Archive for January, 2010


20,000 Leagues Under the Sea by Jules Verne

January 30, 2010

The Book: 20,000 Leagues Under the Sea, written by Jules Verne.  First published in 1869.  The edition read was published by Airmont books in their Classics Series in 1963.  No translator credited.

That's pretty deep.

The Setting: The Nautilus, an electric submarine, exploring the depths of Earth’s oceans in 1866.

The Story: A French scientist, Pierre Aronnax; his manservant, Conceil; and Canadian harpooning expert, Ned Land, find themselves guests (or captives) of the enigmatic Captain Nemo on his wondrous submarine.  Aronnax passes the time between exciting adventures and death defying sea bottom exploits by listing every fish, sea mammal, sea bird, and other marine creature in great detail, noting color and flavor.

The Science: Verne wants his readers to believe that every aspect of this story is plausible, and in this he succeeds.  His descriptions are exact.  The Nautilus can probably be built in fairly accurate detail based on the measurements in the book.  Verne takes pains to explain physics, geography, and engineering in such a way that the reader needs to be well educated in order to doubt him.  The age of the book only shows when Verne ventures into speculative geography at the South Pole.

The Reaction: I quite liked this book.  I don’t think I’ve ever read any Verne before, so I had no idea what to expect.  The book started off with the equivalent of newspaper headlines swirling up at you in a cliche film scene.  It moved  in to a mystery; what was this enormous, glowing creature being sighted by so many ships, and attacking some of them?  I do like Aronnax’s theory of an electric narwhal (wouldn’t that be a great band name?), as false as it turns out to be.  The book has a good pace.  I quickly tired of the constant listing of fish and marine life, and ended up skimming over it, but it made the point that there’s a lot of just looking out the window when you’re underwater.  The bits of adventure are quite good – I was very into it during the ice burg scene.  Well done, Mr. Verne.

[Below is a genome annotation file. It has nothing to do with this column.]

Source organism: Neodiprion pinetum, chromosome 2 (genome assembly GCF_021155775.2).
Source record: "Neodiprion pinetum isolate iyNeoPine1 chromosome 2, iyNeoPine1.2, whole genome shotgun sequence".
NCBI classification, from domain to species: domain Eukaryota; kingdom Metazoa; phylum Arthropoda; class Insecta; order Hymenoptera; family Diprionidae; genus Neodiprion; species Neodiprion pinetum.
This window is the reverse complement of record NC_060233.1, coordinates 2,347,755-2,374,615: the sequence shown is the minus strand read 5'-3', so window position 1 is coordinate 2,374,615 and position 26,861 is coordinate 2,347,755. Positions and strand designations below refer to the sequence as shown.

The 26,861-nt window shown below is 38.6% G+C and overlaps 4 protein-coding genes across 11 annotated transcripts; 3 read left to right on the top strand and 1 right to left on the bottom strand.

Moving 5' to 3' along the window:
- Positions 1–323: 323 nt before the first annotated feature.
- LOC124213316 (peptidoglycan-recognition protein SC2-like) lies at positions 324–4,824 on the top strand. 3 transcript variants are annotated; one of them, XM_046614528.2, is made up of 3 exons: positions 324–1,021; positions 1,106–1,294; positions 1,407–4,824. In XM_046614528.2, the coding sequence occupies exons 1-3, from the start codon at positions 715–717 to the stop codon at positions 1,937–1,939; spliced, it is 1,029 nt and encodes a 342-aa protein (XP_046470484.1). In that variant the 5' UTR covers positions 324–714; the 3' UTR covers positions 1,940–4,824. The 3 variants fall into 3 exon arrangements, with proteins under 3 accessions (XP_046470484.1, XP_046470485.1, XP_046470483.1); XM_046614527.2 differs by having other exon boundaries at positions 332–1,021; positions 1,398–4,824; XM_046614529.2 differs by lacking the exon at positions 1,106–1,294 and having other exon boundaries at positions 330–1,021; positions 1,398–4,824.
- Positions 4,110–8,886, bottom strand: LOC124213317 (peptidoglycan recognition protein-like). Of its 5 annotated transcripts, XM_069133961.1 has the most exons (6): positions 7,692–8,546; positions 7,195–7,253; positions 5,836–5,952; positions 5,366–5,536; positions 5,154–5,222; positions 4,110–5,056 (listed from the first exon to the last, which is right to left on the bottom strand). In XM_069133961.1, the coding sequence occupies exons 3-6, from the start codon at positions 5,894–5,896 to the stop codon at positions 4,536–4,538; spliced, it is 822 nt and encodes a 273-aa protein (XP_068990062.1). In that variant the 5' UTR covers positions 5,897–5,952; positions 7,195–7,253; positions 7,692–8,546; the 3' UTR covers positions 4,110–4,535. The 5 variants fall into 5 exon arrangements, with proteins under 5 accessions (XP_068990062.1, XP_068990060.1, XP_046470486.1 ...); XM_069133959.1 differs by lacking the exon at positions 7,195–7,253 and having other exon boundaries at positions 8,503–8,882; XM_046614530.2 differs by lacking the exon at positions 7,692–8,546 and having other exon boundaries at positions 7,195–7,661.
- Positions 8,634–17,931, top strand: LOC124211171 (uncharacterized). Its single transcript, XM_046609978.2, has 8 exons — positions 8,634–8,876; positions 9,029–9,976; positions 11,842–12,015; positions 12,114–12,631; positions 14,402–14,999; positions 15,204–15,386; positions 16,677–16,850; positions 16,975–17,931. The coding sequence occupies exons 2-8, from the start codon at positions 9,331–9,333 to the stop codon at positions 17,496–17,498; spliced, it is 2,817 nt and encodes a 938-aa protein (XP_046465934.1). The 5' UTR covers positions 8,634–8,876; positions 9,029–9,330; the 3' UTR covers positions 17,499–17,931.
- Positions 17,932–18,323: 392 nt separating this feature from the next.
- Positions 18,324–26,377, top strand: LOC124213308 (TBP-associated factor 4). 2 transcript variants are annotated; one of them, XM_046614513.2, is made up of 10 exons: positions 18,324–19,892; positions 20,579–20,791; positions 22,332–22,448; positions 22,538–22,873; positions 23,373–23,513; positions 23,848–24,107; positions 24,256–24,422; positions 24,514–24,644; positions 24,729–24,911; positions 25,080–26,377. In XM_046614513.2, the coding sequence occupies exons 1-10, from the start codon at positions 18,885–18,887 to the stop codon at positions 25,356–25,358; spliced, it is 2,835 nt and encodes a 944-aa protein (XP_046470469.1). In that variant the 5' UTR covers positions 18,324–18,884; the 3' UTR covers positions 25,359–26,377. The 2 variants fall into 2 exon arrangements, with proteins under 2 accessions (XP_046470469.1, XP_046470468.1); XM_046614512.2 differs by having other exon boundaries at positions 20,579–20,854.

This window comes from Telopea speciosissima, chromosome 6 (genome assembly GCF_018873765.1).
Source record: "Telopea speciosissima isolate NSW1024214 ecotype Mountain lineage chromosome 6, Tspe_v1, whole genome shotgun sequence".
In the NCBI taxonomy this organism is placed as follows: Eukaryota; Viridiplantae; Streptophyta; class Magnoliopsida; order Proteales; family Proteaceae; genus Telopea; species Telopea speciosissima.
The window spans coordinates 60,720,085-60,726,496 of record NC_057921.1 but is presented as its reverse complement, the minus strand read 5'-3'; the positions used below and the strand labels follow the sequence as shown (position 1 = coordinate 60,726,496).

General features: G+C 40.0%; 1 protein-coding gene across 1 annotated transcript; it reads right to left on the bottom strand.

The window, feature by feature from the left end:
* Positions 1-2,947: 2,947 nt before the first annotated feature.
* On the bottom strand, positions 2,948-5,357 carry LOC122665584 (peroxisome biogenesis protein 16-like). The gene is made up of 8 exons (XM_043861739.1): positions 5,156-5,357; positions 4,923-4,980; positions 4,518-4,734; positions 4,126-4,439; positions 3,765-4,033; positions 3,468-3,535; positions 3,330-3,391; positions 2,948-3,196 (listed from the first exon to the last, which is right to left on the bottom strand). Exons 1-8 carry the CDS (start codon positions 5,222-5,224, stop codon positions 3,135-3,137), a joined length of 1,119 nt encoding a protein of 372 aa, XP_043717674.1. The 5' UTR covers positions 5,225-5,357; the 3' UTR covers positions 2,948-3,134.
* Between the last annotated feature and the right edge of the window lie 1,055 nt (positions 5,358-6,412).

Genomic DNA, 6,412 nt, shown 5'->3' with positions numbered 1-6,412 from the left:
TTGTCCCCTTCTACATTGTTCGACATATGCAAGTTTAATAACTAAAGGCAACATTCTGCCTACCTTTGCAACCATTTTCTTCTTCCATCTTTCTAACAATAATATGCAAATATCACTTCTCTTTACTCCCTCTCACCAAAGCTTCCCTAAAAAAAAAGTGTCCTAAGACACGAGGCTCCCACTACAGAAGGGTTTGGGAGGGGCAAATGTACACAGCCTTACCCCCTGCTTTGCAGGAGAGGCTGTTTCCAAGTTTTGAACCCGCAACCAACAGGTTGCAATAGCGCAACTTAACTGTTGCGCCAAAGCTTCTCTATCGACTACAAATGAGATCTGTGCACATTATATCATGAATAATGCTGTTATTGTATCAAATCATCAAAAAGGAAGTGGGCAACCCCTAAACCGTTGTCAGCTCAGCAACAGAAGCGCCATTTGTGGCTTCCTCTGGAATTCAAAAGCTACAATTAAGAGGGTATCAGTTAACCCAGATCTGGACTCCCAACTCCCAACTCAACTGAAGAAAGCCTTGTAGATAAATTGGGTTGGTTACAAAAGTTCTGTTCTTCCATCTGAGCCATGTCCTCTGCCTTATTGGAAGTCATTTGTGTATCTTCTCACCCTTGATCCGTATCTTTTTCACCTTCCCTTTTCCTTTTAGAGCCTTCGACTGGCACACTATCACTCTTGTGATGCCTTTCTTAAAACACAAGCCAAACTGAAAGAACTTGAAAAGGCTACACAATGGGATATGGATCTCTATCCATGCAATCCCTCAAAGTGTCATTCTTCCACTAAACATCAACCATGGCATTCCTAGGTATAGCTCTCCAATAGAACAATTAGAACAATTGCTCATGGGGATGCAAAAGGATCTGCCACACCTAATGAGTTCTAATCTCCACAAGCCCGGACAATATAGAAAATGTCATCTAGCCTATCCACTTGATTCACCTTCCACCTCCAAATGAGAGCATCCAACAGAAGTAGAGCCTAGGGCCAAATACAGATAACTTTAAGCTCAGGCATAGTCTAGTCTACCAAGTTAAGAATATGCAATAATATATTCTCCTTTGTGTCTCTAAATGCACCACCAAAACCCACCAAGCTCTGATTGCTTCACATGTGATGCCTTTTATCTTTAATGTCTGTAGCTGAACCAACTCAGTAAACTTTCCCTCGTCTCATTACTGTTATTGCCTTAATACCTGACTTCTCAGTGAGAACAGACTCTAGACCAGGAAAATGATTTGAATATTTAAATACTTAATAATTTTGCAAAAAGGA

The Cover: The cover of this edition features a very sleek Nautilus, some divers from the submarine, a giant octopus, and some normal sized fish.  The diving suits aren’t quite as Verne describes them, but they seem reasonably close.  The cover gets points for accuracy and making actual sense related to the book.

Next Up: The Time Machine, by H. G. Wells.


About Alien Territory

January 30, 2010

The Setting: A cozy living room with a cozy red couch and a friendly black and white cat.

The Background: My husband and I love books.  We gradually become enamored of/obsessed with vintage paperbacks, especially science fiction paperbacks.  Our collection grows with each trip to the used book store.  I get the itch to read all of the vintage paperback science fiction in our collection.

The Project: To read all of the vintage paperback science fiction in our personal library in chronological order.  As of today, there are 148 books which fall under this category.

The Rules:

  1. Each book will be read, from beginning to end, no matter how ridiculous it is or how painful the prose.
  2. Books and short stories shall be read in chronological order of first publication of the work.  This will result in collections of short stories being broken up.
  3. Any new vintage paperback science fiction purchased during the course of the project shall be incorporated into the project.
  4. Books included in the project must be 1) paperback, 2) science fiction (or at least apparently so from the cover and front and back blurbs), and 3) vintage.  For our purposes, vintage paperbacks consist of those published before 1980 (more or less) with neat-o cover art.
  5. I will read approximately one book per week, or approximately fifty books per year.